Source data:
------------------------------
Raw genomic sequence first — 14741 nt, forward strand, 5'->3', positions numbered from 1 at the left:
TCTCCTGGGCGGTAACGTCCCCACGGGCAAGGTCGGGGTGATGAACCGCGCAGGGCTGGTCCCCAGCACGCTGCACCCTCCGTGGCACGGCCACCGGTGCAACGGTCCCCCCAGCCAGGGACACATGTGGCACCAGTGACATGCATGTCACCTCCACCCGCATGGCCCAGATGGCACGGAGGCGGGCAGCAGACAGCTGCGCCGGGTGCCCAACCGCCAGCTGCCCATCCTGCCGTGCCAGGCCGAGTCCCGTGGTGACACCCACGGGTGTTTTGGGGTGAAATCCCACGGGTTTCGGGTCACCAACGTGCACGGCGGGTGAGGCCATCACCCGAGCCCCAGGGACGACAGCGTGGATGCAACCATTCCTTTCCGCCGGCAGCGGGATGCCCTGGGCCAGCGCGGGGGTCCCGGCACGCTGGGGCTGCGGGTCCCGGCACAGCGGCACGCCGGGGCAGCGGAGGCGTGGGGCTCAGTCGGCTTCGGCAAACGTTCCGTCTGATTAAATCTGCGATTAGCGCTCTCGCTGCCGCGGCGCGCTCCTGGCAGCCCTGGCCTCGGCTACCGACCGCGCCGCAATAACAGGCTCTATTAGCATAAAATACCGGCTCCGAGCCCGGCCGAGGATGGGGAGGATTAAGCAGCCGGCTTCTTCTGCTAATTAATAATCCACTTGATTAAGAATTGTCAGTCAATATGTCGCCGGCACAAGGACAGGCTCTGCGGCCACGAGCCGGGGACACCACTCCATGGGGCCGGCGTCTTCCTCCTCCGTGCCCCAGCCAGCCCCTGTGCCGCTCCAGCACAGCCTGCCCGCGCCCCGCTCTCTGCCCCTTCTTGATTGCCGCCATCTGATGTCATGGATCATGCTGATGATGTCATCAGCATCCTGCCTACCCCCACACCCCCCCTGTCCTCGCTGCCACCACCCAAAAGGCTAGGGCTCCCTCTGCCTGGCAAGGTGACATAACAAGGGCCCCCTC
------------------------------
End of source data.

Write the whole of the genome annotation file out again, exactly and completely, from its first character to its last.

Raw genomic sequence first — 14741 nt, forward strand, 5'->3', positions numbered from 1 at the left:
TCTCCTGGGCGGTAACGTCCCCACGGGCAAGGTCGGGGTGATGAACCGCGCAGGGCTGGTCCCCAGCACGCTGCACCCTCCGTGGCACGGCCACCGGTGCAACGGTCCCCCCAGCCAGGGACACATGTGGCACCAGTGACATGCATGTCACCTCCACCCGCATGGCCCAGATGGCACGGAGGCGGGCAGCAGACAGCTGCGCCGGGTGCCCAACCGCCAGCTGCCCATCCTGCCGTGCCAGGCCGAGTCCCGTGGTGACACCCACGGGTGTTTTGGGGTGAAATCCCACGGGTTTCGGGTCACCAACGTGCACGGCGGGTGAGGCCATCACCCGAGCCCCAGGGACGACAGCGTGGATGCAACCATTCCTTTCCGCCGGCAGCGGGATGCCCTGGGCCAGCGCGGGGGTCCCGGCACGCTGGGGCTGCGGGTCCCGGCACAGCGGCACGCCGGGGCAGCGGAGGCGTGGGGCTCAGTCGGCTTCGGCAAACGTTCCGTCTGATTAAATCTGCGATTAGCGCTCTCGCTGCCGCGGCGCGCTCCTGGCAGCCCTGGCCTCGGCTACCGACCGCGCCGCAATAACAGGCTCTATTAGCATAAAATACCGGCTCCGAGCCCGGCCGAGGATGGGGAGGATTAAGCAGCCGGCTTCTTCTGCTAATTAATAATCCACTTGATTAAGAATTGTCAGTCAATATGTCGCCGGCACAAGGACAGGCTCTGCGGCCACGAGCCGGGGACACCACTCCATGGGGCCGGCGTCTTCCTCCTCCGTGCCCCAGCCAGCCCCTGTGCCGCTCCAGCACAGCCTGCCCGCGCCCCGCTCTCTGCCCCTTCTTGATTGCCGCCATCTGATGTCATGGATCATGCTGATGATGTCATCAGCATCCTGCCTACCCCCACACCCCCCCTGTCCTCGCTGCCACCACCCAAAAGGCTAGGGCTCCCTCTGCCTGGCAAGGTGACATAACAAGGGCCCCCTC